What a pleasure it is to be here today on THIS side of the stage! Never, in a million years, when I was sitting out THERE, did I ever, EVER imagine that I’d be standing HERE! What an honor it is to be invited back to a place where I spent four important years of my life becoming an adult, learning hard lessons, making lifelong friends and (despite my major), discovering that I really, really didn’t want to be an accountant, after all (sorry Professor Salvucci!).
I thought long and hard about what I should say to you, Class of 2019. The first thing that came to mind was a song that became popular around the time I graduated, called “Sunscreen”. In it, the singer offers lots of valuable advice to the class of 1997, the most important piece as referenced by the title -is to always wear sunscreen. Having spent an awful lot of time lounging in the sun and an awful lot of money on Botox, I certainly understand the value in that advice. However, I also don’t consider it the most valuable.
Since graduating, let’s say… “a few” years ago, I have learned so much more about myself, about other people, about what’s important in life than I knew when I was in my early twenties. Now, …I’m certain that if you had asked me back then, I’d say I had things all figured out – just look how far I had come since my first day at Stonehill, freshman year, a recent high school grad with no idea what the real world was all about. Heck, with no idea how to get from O’Hara Hall to the Commons! During my four years at Stonehill I learned how to budget time and money, how to live independently and what it took to land a great job.
Unfortunately, my sense of direction did not develop quite as well….. I’m quite sure, though, that I thought I was ready for anything. But in hindsight, I recognize that much of what life had in store for me, I wasn’t ready for at all.
Of course, the biggest, unexpected curve ball occurred back in April of 2013, when I thought I had real problems. At the time, I was involved in a bad on again, off again relationship that I just couldn’t seem to muster up the courage to end once and for all, I wasn’t thrilled with my job and had begun to look for other opportunities, and my parents had just announced that they were moving to Florida and selling the home where I grew up. With hopes of forgetting my woes for a day, I embarked on an annual tradition that I had always looked forward to – Marathon Monday in Boston. I’d head up to the City on the train, watch the game at Fenway for a while and then walk over to the marathon finish line later in the afternoon with six other friends. It was something I looked forward to each year and 2013 was no different.
Well,… we all know Marathon Monday, on that particular year, didn’t turn out at all as anyone had expected. Two men had planted bombs on the sidewalk among the crowd, near the finish line, one of which happened to be dropped just a few feet away from where I was standing. The shrapnel injuries I sustained were severe enough to result in the amputation of my left leg. And my eardrums were impacted by the blast as well, causing a hole in one and the need to use hearing aids. Had anyone told me that was going to happen to me back when I was in your shoes, I would have believed that even less than if they’d told me that I’d someday be your commencement speaker! Take it from me, no matter how much planning and preparing you may do, life is just simply unpredictable.
Maybe some of you already know that. Maybe some of you have already experienced something unexpected and tragic that has altered your life in a way that you couldn’t have imagined. Or maybe your life hasn’t been impacted in that way yet. I say “yet”, not to bring doom and gloom to this important day, but to help you understand that at some point in our lives, we’ll all reflect upon something unpleasant that has happened to us, that impacted us in a way that nothing else did. Perhaps not as unexpected as a bombing, but the loss of a loved one, a divorce, an unfavorable medical diagnosis – something will be the worst thing that’s ever happened to you. And I think the most valuable piece of advice that I can give you is related to what to do when it does.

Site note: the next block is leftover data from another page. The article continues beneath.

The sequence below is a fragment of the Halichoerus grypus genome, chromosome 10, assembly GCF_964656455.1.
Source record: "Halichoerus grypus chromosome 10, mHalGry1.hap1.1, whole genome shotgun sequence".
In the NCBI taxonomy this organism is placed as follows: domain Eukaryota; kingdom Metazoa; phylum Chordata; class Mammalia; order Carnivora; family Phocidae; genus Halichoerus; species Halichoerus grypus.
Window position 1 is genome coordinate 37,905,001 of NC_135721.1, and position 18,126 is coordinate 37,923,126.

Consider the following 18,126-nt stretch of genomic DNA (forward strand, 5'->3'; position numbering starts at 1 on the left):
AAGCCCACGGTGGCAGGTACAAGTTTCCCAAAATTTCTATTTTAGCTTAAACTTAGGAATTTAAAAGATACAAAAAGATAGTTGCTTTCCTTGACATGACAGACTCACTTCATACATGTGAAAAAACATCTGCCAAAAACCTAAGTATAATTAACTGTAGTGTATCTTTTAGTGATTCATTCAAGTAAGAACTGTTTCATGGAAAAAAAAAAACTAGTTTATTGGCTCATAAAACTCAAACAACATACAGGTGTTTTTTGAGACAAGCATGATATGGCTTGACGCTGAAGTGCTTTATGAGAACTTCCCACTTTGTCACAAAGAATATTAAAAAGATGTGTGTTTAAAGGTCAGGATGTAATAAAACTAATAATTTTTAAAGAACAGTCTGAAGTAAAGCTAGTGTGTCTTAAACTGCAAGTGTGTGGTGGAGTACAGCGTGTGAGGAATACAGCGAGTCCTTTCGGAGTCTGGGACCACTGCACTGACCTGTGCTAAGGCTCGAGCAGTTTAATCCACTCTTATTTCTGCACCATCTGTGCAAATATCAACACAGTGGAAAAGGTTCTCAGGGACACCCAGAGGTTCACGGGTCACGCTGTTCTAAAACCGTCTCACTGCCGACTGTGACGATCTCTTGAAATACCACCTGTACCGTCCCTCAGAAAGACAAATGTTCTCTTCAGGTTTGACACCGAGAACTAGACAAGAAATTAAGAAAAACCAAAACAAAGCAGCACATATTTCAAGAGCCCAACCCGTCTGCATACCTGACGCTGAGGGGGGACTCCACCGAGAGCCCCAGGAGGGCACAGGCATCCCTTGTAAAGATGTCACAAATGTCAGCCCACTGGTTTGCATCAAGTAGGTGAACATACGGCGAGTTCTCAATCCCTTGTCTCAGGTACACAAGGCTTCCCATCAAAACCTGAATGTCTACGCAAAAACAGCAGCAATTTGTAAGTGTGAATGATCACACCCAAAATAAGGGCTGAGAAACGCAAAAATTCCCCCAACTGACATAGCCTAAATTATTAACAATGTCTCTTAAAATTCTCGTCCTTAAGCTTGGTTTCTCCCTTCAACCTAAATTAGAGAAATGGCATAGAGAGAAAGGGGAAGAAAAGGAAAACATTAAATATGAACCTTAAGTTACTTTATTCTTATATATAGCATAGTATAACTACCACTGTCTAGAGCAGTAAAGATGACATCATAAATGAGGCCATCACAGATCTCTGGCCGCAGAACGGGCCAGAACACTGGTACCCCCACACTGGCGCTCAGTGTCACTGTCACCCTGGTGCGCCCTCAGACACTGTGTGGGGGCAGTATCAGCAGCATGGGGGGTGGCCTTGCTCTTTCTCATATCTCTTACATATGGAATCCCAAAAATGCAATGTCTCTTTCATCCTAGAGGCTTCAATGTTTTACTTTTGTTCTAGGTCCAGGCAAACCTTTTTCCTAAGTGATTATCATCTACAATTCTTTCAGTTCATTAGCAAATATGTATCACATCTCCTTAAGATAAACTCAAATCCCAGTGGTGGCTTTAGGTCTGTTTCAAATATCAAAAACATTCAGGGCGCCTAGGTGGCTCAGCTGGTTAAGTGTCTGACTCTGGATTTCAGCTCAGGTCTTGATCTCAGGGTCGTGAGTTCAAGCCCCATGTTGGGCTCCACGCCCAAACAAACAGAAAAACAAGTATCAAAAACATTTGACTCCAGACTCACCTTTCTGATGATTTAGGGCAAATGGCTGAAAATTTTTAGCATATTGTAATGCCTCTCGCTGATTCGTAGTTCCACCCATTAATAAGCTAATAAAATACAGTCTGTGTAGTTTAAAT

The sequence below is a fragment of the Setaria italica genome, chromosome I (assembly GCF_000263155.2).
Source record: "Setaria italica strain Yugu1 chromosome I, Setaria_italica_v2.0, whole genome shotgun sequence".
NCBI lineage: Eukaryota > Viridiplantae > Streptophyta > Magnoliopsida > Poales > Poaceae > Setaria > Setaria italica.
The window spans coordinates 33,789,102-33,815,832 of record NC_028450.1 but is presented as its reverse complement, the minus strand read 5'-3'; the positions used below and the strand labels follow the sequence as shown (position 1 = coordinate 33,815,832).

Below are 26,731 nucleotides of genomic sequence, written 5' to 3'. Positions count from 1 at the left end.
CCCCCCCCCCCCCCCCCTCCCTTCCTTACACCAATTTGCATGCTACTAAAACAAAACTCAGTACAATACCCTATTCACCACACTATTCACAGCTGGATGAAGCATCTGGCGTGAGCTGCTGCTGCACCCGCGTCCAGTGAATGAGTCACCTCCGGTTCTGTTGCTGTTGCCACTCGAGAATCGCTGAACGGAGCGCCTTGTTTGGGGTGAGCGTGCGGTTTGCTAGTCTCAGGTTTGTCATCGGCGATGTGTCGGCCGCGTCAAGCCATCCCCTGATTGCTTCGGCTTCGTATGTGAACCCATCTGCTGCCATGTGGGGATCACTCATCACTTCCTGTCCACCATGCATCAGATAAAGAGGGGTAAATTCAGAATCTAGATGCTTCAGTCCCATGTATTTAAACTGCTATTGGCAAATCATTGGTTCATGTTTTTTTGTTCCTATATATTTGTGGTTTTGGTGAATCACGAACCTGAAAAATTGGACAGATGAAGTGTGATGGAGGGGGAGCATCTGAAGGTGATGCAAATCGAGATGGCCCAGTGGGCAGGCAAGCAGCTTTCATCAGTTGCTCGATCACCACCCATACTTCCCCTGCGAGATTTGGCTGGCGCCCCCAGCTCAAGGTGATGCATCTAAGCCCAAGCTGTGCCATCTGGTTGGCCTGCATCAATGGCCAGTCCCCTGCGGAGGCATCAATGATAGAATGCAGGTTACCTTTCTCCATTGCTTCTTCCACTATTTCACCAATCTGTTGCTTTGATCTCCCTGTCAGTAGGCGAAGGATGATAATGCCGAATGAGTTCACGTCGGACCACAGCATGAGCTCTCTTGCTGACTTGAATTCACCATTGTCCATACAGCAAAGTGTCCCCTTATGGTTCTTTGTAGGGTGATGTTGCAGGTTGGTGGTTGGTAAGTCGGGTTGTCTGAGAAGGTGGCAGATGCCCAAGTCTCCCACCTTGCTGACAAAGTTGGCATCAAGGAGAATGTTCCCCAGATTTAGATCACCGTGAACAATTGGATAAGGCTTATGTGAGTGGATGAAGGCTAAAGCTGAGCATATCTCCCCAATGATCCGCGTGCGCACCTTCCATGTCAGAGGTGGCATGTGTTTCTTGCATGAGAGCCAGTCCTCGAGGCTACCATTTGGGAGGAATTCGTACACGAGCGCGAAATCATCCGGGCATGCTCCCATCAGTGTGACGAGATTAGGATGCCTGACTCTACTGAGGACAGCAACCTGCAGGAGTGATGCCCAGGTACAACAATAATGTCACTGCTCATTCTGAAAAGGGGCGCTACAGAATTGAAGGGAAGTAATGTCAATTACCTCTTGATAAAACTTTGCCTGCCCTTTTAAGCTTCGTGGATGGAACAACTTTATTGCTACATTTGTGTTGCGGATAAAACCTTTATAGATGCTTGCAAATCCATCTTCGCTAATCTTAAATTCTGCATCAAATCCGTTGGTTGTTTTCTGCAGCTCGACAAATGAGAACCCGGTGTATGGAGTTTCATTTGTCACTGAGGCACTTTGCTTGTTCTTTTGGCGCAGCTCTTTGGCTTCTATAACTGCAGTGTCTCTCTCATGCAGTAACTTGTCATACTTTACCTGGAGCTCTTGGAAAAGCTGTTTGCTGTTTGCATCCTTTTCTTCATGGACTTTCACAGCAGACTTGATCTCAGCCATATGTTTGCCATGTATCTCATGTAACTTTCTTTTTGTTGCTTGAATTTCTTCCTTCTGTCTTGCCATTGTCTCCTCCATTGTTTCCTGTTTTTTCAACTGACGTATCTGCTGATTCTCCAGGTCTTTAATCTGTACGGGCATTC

Looking back at how I got from being in a hospital bed in Boston with a newly amputated leg to standing here before you in my high heels, I sum things up in three “keys to success”, so to speak, that helped me along the way. I’m going to share them with you, because I believe that you, too, can use them when faced with adversity, big or small, during your lifetime. Or perhaps you’ll reflect on how you may have already used them and will consider doing so again.
When I first realized that I would spend the rest of my life as an amputee, I couldn’t believe what had happened to me. I couldn’t stop thinking about what I could have done differently that day to alter its outcome. “What if” we hadn’t left the Red Sox game early, “what if” my bad sense of direction didn’t take us on a wrong turn on the walk to Boylston St. “Why me?” Why was it me who was hurt, none of the friends I was with that day were physically injured. Well, I “what if’d” and “why me’d” myself awake on more than one night. Until finally, I began to realize that there were no answers to “what if” or “why me” – I could ask and dwell all I wanted, but no one would be able to give me those answers. What had happened was completely out of my own control and the only way to move on with my life, as best I could, was to recognize what I couldn’t change and let it go. Forcing myself to think ahead instead of focusing on what was behind me, was the first “key” to getting my life back.
The second “key” came by way of support. I had always been an independent person, raised as an only child with working parents, I often relied on myself to figure things out and that was the way I had lived my life. But now, an amputee and the victim of a terrorist attack, I had no idea what to do.
Everything from how to become mobile again to how to afford the medical bills I’d be faced with were all things I couldn’t begin to figure out on my own. I felt scared and alone and I knew this was something I was going to need help with – a lot of help. And help came…. In so many ways.